Today, Arts Council England has published an independent evaluation of its Emergency Response Fund (ERF), which was created and distributed to provide financial support for cultural organisations and people in urgent need due to the Covid-19 pandemic. It has also shared some of the learnings from the process.

Drawn from reallocated Arts Council England budgets and reserves, including nearly 90% of funding coming from National Lottery investment, ERF was announced one day after the first national lockdown in March 2020.

A total of £5.8m was awarded to museums as part of the £105m ERF package which also supported organisations in the theatre, arts, literature, film sectors and libraries.

Nine of the successful museum applicants were National Portfolio Organisations (NPOs), and were awarded a total £3.5m, of which the Design Museum was awarded the largest sum of £997,111. A further 98 non-NPO museums were awarded a total of £2.1m, in funds of up to £35,168.

The report was conducted between November and December 2021, and shows that 75% of organisations had at least the same number of employees as in March 2020 at the time of surveying.

The report suggests that 42% of funded applicants across sectors believed they would not have survived financially for six months without the fund. Many of the applicants used the ERF investment to bolster digital technology and upskill their staff, Arts Council said.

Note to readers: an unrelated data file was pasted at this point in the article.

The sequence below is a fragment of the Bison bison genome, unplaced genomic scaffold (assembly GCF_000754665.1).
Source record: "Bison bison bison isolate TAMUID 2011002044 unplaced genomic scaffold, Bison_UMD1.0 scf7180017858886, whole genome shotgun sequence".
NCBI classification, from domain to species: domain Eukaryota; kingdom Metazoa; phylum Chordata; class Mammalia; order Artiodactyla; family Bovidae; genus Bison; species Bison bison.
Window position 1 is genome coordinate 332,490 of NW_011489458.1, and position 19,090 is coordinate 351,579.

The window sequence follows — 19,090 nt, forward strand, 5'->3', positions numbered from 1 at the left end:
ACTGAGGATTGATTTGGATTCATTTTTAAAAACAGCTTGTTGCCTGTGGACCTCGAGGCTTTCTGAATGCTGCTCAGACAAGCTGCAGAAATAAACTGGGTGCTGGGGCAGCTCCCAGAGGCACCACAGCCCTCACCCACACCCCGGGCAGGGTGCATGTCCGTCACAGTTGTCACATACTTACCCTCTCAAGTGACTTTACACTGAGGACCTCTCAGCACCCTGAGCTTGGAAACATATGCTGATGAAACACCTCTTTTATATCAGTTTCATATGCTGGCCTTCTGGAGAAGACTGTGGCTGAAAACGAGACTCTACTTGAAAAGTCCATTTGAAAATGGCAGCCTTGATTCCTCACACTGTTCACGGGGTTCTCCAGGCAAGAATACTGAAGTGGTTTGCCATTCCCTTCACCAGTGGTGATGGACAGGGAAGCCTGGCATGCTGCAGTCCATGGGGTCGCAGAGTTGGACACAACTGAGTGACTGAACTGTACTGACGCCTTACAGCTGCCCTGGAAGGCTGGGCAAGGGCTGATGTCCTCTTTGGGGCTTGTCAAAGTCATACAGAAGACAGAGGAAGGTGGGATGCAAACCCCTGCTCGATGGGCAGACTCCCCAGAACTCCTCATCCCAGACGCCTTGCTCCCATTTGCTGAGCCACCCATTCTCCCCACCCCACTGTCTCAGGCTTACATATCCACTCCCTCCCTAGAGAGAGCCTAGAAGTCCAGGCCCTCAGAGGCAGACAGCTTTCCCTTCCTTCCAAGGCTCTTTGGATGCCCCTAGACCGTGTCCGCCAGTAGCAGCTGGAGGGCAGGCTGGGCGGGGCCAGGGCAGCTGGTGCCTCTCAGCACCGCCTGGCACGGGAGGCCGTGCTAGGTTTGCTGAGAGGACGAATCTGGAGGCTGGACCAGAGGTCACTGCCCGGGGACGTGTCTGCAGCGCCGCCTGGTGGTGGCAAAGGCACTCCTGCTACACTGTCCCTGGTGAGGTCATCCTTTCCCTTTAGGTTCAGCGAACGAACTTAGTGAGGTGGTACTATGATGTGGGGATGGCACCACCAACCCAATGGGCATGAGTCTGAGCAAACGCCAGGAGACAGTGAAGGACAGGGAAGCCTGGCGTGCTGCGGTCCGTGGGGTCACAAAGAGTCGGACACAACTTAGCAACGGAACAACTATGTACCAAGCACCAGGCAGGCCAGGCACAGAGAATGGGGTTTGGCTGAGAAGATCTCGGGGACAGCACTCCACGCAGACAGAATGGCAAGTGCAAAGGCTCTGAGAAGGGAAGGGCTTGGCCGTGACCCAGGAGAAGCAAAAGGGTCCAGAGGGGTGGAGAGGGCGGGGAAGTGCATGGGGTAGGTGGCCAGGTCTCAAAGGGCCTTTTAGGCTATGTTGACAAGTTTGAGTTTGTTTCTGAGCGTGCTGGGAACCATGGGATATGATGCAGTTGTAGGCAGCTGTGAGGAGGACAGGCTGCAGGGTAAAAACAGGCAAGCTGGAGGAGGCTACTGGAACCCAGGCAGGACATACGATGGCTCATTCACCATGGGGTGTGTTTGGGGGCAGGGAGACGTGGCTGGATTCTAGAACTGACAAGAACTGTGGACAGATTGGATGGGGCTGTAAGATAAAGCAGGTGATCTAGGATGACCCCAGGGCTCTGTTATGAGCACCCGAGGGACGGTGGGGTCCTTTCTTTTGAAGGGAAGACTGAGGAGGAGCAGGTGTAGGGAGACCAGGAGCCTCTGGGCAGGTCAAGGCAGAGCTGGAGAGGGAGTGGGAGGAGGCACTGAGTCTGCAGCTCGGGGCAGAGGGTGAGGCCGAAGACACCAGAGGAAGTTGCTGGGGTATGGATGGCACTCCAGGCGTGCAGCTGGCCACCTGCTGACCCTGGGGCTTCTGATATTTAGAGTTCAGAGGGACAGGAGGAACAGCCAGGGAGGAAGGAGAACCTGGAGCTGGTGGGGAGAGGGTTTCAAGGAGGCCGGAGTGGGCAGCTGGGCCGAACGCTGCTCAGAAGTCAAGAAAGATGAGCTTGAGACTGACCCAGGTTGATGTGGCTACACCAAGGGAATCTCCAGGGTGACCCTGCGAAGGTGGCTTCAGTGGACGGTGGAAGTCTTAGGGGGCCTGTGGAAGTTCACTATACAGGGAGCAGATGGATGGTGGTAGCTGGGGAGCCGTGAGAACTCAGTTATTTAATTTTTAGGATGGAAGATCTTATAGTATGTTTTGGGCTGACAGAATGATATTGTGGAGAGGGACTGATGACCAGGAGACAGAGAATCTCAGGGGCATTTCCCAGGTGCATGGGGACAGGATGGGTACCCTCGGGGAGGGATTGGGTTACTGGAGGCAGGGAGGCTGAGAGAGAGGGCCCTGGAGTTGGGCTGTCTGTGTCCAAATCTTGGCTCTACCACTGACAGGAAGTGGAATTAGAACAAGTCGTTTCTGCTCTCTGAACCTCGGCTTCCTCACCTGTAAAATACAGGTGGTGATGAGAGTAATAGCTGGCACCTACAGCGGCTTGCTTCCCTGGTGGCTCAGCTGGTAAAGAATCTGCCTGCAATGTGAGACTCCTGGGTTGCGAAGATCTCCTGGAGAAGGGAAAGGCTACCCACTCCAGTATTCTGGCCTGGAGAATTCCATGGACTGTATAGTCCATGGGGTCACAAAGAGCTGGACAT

In a blog summarising the findings, Arts Council also shared some of the learnings from the ERF support process, which it has since applied to funds including the Culture Recovery Fund.

It said some neurodiverse applicants “found the process particularly challenging, or didn’t know how the Arts Council could support their application”.

In response it said it will ensure that these barriers are removed for future programmes, and it has “already created a new Access Support Team to support those with specific access requirements throughout every stage of their application.”

The report shows that for “many” of the successful ERF applicants ERF, it was their first time interacting with Arts Council.

While Arts Council said the fund’s guidance “was simpler than any we had previously published”, it was “drawn up at speed”. It said some applicants, particularly those applying for the first time, found the process challenging.

It said it has since switched to digital engagement and is “increasing the amount of guidance published in alternative formats, and are supporting applicants with video guides and open, accessible webinars”.

It is now in the process of upgrading the application platform, and is currently testing its new system. This latest version, it said, “has been designed to be easy to use and accessible for everyone applying to our funds”.

These actions were incorporated into all our subsequent funding programmes, including the subsequent Culture Recovery Fund.

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